The evolution of education
Private schools changing with the times
by Diane Silcox-Jarrett
The Triangle is home to many a private school, each with its own curriculum and personality. But these schools also are experiencing some common trends, not the least of which is an ever-increasing interest in this form of education.
“The popularity of independent schools in the Triangle has increased dramatically in recent years,” says Dr. R. Mason Goss, head of school for Triangle Day School in Durham.
To accommodate growing demand, the independent school is expanding its capacity from 200 to 400 students from kindergarten through eighth grade.
But Goss is quick to note that small class size — a hallmark for private and independent schools — will remain the same, at around 16 students.
Kait Paden, director of admissions at Duke School for Children in Durham, says the school also keeps class sizes small.
“We are a progressive school, and we are staying true to our methodology,” she says.
“Our first concern is that each student is given the chance to learn and think on their own.”
But while classes might remain small, private schools are realigning aspects of their schools to match the times. Parents have become busier, as an increasing number of families have both spouses working. At Durham Academy, students are offered after-school activities such as dance, chess and musical instruments.
“Parents are so busy that this convenience saves them time driving from school to multiple practices or lessons,” says Victoria Muradi, director of admissions and financial aid.
A changing landscape
Many independent and private schools also are seeing a rise in diversity among students, as well as a rise in international students, illustrating the concept of how the world is shrinking. Future generations will have to live more globally, and private schools in the Triangle increasingly reflect this in their curricula.
“A global focus has become an important part of private schools,” explains Myra McGovern, director of public information for the National Association of Independent Schools.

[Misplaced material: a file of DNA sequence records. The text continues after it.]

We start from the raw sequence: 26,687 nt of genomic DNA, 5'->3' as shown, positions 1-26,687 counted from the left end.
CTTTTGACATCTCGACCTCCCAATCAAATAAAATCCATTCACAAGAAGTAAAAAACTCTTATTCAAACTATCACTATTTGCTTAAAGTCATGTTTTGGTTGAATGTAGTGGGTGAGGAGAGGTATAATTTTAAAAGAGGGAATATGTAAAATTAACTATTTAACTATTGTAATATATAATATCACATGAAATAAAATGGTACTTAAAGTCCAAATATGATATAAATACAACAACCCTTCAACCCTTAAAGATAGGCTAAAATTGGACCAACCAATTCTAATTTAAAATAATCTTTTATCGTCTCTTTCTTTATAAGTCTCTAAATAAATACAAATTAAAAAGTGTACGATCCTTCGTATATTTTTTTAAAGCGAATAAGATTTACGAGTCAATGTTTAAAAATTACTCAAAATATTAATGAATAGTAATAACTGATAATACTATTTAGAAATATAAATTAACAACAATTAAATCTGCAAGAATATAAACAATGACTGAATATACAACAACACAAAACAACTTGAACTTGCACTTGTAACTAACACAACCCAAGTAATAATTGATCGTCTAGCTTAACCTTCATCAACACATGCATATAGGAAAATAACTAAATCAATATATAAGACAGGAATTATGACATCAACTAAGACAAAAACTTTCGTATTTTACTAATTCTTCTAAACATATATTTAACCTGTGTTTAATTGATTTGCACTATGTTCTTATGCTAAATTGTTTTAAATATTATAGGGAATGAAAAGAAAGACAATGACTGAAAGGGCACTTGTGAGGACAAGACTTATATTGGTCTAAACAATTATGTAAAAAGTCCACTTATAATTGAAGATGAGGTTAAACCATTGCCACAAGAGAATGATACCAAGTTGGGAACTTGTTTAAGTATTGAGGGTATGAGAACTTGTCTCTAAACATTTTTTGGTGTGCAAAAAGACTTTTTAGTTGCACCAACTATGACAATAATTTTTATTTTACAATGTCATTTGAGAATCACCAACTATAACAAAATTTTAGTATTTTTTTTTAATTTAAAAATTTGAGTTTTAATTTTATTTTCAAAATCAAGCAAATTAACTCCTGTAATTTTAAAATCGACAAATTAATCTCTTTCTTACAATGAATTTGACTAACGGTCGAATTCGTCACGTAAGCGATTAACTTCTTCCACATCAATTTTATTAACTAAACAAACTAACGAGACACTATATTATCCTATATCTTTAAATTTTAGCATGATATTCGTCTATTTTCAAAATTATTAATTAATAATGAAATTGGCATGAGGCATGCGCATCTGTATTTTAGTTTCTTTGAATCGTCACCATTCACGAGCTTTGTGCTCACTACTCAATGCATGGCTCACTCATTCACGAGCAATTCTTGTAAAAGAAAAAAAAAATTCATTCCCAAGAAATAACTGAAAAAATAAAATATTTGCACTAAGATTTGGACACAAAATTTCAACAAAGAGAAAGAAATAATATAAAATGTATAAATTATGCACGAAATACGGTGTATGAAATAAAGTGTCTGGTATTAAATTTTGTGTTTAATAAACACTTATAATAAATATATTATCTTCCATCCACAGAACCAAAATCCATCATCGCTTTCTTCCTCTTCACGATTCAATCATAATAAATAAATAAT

Fortunately, private schools have the ability to work closely with students to help them prepare for the world that faces them. According to McGovern, one of the main benefits of a private school is an ability to innovate quickly to keep the entire school attuned to a changing world.
But the potential for information overload means it is increasingly important to keep families involved in their schools.
“We build partnerships with families by holding workshops about issues important to them, such as Internet safety and developing positive body image,” Muradi explains.
Goss sees many independent schools seeking accreditation for college admission purposes. For example, the Southern Association of Colleges and Schools (SACS) accredits Triangle Day School, as well as Duke University in Durham, the University of North Carolina at Chapel Hill and N.C. State University in Raleigh.
“High schools and universities know what caliber of student they are receiving from accredited independent schools such as Triangle Day School,” he says.
“Beyond mastering basic skills, students learn to think critically, reason logically and apply their knowledge in practical applications.”
Diane Silcox-Jarrett is a freelance writer based in Raleigh.
What is a charter school?
Charter schools are nonsectarian public schools of choice that operate free from many of the regulations traditional public schools must follow. Essentially, the charter each school must have in order to be established is a performance contract detailing its mission, program, goals, students served, methods of assessment, and ways to measure success.
According to U.S. Charter Schools, almost 3,000 have been launched since states began passing legislation allowing for their creation during the 1990s. Most charter schools are granted between three and five years of operation, with an opportunity for renewal once a specified timeframe is up. Charter schools are accountable to their sponsor — typically a state or local school board — to produce positive academic results and adhere to the charter contract, and are responsible for fiscal practices as well.
“Charter schools provide the best of both worlds, public and private,” says Marcia Huth, director of The Hawbridge School in Saxapahaw outside Chapel Hill.
“Charter high schools such as The Hawbridge School typically are much smaller than large public high schools, and teachers are better able to design lessons around each student’s strengths,” she adds. “As a public school, however, it attracts students from families who not only are seeking excellence in education but also those possibly unable to afford the cost of a private school.”
To learn more about charter schools, visit www.uscharterschools.org. To learn more about The Hawbridge School, visit www.hawbridgeschool.org.